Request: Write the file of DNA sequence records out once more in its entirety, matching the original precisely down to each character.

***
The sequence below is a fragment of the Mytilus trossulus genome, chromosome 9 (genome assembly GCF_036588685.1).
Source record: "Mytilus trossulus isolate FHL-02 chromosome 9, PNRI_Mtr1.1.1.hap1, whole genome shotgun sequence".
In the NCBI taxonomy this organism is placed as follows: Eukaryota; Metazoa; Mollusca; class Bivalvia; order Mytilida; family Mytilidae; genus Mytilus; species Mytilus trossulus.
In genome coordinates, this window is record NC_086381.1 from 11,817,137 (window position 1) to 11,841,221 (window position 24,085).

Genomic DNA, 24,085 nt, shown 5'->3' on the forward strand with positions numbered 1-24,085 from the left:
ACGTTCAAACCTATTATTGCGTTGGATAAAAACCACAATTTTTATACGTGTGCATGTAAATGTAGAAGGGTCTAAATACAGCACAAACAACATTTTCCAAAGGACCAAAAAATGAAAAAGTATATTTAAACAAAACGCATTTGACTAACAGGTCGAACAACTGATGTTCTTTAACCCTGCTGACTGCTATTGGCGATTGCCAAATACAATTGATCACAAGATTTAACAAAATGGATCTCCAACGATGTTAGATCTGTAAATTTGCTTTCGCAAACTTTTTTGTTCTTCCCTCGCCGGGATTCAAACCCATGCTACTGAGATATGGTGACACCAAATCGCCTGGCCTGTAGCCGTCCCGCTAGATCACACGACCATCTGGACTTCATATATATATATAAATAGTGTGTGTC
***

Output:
The sequence below is a fragment of the Mytilus trossulus genome, chromosome 9 (genome assembly GCF_036588685.1).
Source record: "Mytilus trossulus isolate FHL-02 chromosome 9, PNRI_Mtr1.1.1.hap1, whole genome shotgun sequence".
In the NCBI taxonomy this organism is placed as follows: Eukaryota; Metazoa; Mollusca; class Bivalvia; order Mytilida; family Mytilidae; genus Mytilus; species Mytilus trossulus.
In genome coordinates, this window is record NC_086381.1 from 11,817,137 (window position 1) to 11,841,221 (window position 24,085).

Genomic DNA, 24,085 nt, shown 5'->3' on the forward strand with positions numbered 1-24,085 from the left:
ACGTTCAAACCTATTATTGCGTTGGATAAAAACCACAATTTTTATACGTGTGCATGTAAATGTAGAAGGGTCTAAATACAGCACAAACAACATTTTCCAAAGGACCAAAAAATGAAAAAGTATATTTAAACAAAACGCATTTGACTAACAGGTCGAACAACTGATGTTCTTTAACCCTGCTGACTGCTATTGGCGATTGCCAAATACAATTGATCACAAGATTTAACAAAATGGATCTCCAACGATGTTAGATCTGTAAATTTGCTTTCGCAAACTTTTTTGTTCTTCCCTCGCCGGGATTCAAACCCATGCTACTGAGATATGGTGACACCAAATCGCCTGGCCTGTAGCCGTCCCGCTAGATCACACGACCATCTGGACTTCATATATATATATAAATAGTGTGTGTC